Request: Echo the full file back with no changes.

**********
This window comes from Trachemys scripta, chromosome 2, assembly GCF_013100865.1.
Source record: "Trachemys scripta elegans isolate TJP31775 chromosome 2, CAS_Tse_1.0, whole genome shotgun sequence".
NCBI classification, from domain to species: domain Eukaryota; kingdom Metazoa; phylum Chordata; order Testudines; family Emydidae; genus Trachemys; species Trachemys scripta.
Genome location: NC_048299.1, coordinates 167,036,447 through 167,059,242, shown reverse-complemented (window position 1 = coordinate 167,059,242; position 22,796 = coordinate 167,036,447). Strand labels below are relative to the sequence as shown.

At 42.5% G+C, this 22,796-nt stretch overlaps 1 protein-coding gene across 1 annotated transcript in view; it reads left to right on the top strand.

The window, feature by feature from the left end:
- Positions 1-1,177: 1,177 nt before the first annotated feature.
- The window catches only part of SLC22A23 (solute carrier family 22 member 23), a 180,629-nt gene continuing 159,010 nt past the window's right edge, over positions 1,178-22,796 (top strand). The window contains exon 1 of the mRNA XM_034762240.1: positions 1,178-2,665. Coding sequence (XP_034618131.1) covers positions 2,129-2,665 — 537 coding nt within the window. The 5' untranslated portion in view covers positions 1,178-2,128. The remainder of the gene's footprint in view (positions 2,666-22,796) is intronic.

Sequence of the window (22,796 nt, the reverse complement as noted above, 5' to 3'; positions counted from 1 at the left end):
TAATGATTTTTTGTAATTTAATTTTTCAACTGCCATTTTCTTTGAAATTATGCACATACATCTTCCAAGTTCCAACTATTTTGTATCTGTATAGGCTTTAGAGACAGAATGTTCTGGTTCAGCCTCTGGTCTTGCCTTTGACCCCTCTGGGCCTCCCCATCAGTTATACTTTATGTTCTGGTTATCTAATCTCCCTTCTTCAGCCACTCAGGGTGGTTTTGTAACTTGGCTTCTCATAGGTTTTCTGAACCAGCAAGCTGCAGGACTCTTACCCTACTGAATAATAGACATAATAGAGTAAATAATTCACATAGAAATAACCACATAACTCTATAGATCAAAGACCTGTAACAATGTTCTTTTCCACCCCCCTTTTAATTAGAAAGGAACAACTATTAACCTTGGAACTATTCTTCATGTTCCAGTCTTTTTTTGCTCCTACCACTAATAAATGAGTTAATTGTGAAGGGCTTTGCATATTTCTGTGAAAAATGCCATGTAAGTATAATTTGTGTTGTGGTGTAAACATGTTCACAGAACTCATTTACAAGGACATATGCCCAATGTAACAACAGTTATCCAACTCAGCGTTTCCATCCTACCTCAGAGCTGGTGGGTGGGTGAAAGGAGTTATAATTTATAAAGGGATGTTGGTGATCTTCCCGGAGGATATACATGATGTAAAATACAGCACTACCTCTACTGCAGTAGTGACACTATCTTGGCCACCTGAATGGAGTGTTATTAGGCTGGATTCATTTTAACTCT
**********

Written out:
This window comes from Trachemys scripta, chromosome 2, assembly GCF_013100865.1.
Source record: "Trachemys scripta elegans isolate TJP31775 chromosome 2, CAS_Tse_1.0, whole genome shotgun sequence".
NCBI classification, from domain to species: domain Eukaryota; kingdom Metazoa; phylum Chordata; order Testudines; family Emydidae; genus Trachemys; species Trachemys scripta.
Genome location: NC_048299.1, coordinates 167,036,447 through 167,059,242, shown reverse-complemented (window position 1 = coordinate 167,059,242; position 22,796 = coordinate 167,036,447). Strand labels below are relative to the sequence as shown.

At 42.5% G+C, this 22,796-nt stretch overlaps 1 protein-coding gene across 1 annotated transcript in view; it reads left to right on the top strand.

The window, feature by feature from the left end:
- Positions 1-1,177: 1,177 nt before the first annotated feature.
- The window catches only part of SLC22A23 (solute carrier family 22 member 23), a 180,629-nt gene continuing 159,010 nt past the window's right edge, over positions 1,178-22,796 (top strand). The window contains exon 1 of the mRNA XM_034762240.1: positions 1,178-2,665. Coding sequence (XP_034618131.1) covers positions 2,129-2,665 — 537 coding nt within the window. The 5' untranslated portion in view covers positions 1,178-2,128. The remainder of the gene's footprint in view (positions 2,666-22,796) is intronic.

Sequence of the window (22,796 nt, the reverse complement as noted above, 5' to 3'; positions counted from 1 at the left end):
TAATGATTTTTTGTAATTTAATTTTTCAACTGCCATTTTCTTTGAAATTATGCACATACATCTTCCAAGTTCCAACTATTTTGTATCTGTATAGGCTTTAGAGACAGAATGTTCTGGTTCAGCCTCTGGTCTTGCCTTTGACCCCTCTGGGCCTCCCCATCAGTTATACTTTATGTTCTGGTTATCTAATCTCCCTTCTTCAGCCACTCAGGGTGGTTTTGTAACTTGGCTTCTCATAGGTTTTCTGAACCAGCAAGCTGCAGGACTCTTACCCTACTGAATAATAGACATAATAGAGTAAATAATTCACATAGAAATAACCACATAACTCTATAGATCAAAGACCTGTAACAATGTTCTTTTCCACCCCCCTTTTAATTAGAAAGGAACAACTATTAACCTTGGAACTATTCTTCATGTTCCAGTCTTTTTTTGCTCCTACCACTAATAAATGAGTTAATTGTGAAGGGCTTTGCATATTTCTGTGAAAAATGCCATGTAAGTATAATTTGTGTTGTGGTGTAAACATGTTCACAGAACTCATTTACAAGGACATATGCCCAATGTAACAACAGTTATCCAACTCAGCGTTTCCATCCTACCTCAGAGCTGGTGGGTGGGTGAAAGGAGTTATAATTTATAAAGGGATGTTGGTGATCTTCCCGGAGGATATACATGATGTAAAATACAGCACTACCTCTACTGCAGTAGTGACACTATCTTGGCCACCTGAATGGAGTGTTATTAGGCTGGATTCATTTTAACTCT